Gary Jennings’ Role Gains Increasing Importance For West Virginia

Jennings’ Role Now More Imperative Than Ever

MORGANTOWN, W.Va. – The transfer of Jovon Durante and the suspension of Marcus Simms for the season opener against Virginia Tech have led pundits to pinpoint Ka’Raun White as the rescuer of a depleted wideout corps.

We’re going taking a corollary track here. It’s not that White won’t be a key to the passing game. The senior caught 48 passes for 583 yards and five scores. That’s an average of 12.6 yards per catch, and is the most returning receptions, yardage and touchdowns on an offense which racked up 257 passing yards per outing, but also must replace three of its top four and five of its top seven receivers.

White will have help from a pair of wideouts, of course, though at times it seems only David Sills’ name is being bandied about. Perhaps it’s the 6-4 frame, or the receiver ability displayed before Sills transferred to El Camino Community College in California to give his dream of playing quarterback one final chance. It could be that game-winning Cactus Bowl catch that sticks in the minds of fans, or the fact that Sills accepted a scholarship to USC as a seventh grader in 2010.

Whatever the case, there’s a vastly overlooked player on West Virginia’s roster, one who caught 10 passes for a pair of touchdowns last season, while proving he has among the best hands on the team in handling 21 punt returns. And yet few are talking about – much less talking up – wide receiver Gary Jennings. As a junior, the Stafford, Va. native has two collegiate seasons of experience, playing in 26 career games and earning the first start of his career against Miami in the Russell Athletic Bowl to end last season.

Jennings has flashed speed, burst, versatility and sure-handedness over the two years, but never gained quite enough respect as an athlete or receiver. That he was constantly snowed under – take that literally and figuratively considering the botched punt catch versus Oklahoma – by defenders on the punt return didn’t help matters. But that wasn’t as much Jennings as the players in front of him, WVU’s punt return scheme and execution left wanting in finishing as the fifth-worst at the FBS level a season ago at a paltry 1.86 yards per return.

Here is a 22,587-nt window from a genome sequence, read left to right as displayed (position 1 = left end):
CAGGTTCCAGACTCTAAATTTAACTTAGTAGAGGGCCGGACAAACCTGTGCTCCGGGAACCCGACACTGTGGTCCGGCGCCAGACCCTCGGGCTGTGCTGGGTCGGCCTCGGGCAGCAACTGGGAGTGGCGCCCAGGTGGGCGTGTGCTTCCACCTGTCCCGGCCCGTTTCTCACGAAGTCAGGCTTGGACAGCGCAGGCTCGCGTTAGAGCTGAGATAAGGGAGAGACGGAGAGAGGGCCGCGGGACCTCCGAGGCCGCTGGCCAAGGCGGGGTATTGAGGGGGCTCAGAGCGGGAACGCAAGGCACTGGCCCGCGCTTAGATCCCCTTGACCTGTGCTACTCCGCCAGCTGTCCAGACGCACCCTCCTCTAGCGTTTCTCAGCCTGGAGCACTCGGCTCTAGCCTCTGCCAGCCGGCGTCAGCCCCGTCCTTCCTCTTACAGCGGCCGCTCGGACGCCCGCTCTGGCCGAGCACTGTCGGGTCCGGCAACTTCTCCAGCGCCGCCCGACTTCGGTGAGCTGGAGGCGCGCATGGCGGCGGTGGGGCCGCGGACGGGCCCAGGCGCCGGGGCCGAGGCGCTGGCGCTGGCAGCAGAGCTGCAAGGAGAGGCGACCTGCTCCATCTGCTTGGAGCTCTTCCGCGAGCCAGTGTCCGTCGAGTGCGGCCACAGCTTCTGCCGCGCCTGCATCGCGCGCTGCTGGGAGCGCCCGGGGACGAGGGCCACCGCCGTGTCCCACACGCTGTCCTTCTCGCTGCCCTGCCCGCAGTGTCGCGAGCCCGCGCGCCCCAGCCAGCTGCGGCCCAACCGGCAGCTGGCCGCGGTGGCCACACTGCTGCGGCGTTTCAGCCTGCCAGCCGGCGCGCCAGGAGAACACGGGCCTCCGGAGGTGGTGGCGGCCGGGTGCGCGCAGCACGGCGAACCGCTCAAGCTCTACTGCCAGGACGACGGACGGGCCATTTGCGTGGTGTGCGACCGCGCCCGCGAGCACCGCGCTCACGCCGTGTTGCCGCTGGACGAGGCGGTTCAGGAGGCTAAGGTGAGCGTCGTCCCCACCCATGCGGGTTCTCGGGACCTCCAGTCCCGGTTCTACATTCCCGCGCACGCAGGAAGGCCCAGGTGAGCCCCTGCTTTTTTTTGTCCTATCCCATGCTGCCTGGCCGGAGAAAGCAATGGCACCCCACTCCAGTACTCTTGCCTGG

Gary Jennings

Jennings has reached the maturation point in his career, when players either blossom and become significant contributors, or wilt away onto the shelf of many a promising starter who morphed into a permanent reserve. Be it Jennings’ grit, intelligence, perseverance or raw ability, the former prep All-State all-purpose player seems to have what it takes in the tank to help fuel an offense long on potential but short on proven pass catchers.

“I think we are very close,” Jennings said of West Virginia elevating itself into a top-shelf offense. “We are meshing very well, jelling very well and we are not far away from very good.”

It’s not for nothing that receivers coach Tyron Carrier said last season that Jennings was his X-factor, the player who could do a bit of everything. He could man the slot, play on the outside, take quick screens and end arounds as needed and return punts and kickoffs. Jennings’ aptitude with the ball in his hands is as good as any Mountaineer wideout, and he showcased portions of that late last season. The prime example came in the home finale against Baylor, when Jennings lined up as the single receiver left, then beat his man inside.

WVU floated Justin Crawford into the flat to draw in the linebacker, and Jennings hit the hole between the two levels, giving quarterback Skyler Howard and easy target. Howard hit the 6-foot-1, 210-pounder in stride, and Jennings ran past two safeties for the 58-yard score, turning a 14-10 deficit late in the third quarter into a 17-14 lead – on a third-and-six play no less. That was a huge play, and was the start of building momentum for the Mountaineers, which went ahead by 10 two minutes later in holding on for the 24-21 win.

West Virginia must have that production from Jennings this season, and not just in rare circumstances. His time, and his opportunity, is now, especially considering the recent losses at the position.

Going through many of our progressions, many of our plays, I think the timing is going well and we have the chemistry going,” Jennings said. “From getting those looks in live situations and being able to work those two-minute drills and those four-minute drills, it helps us with different situations. We have everything working for us right now.”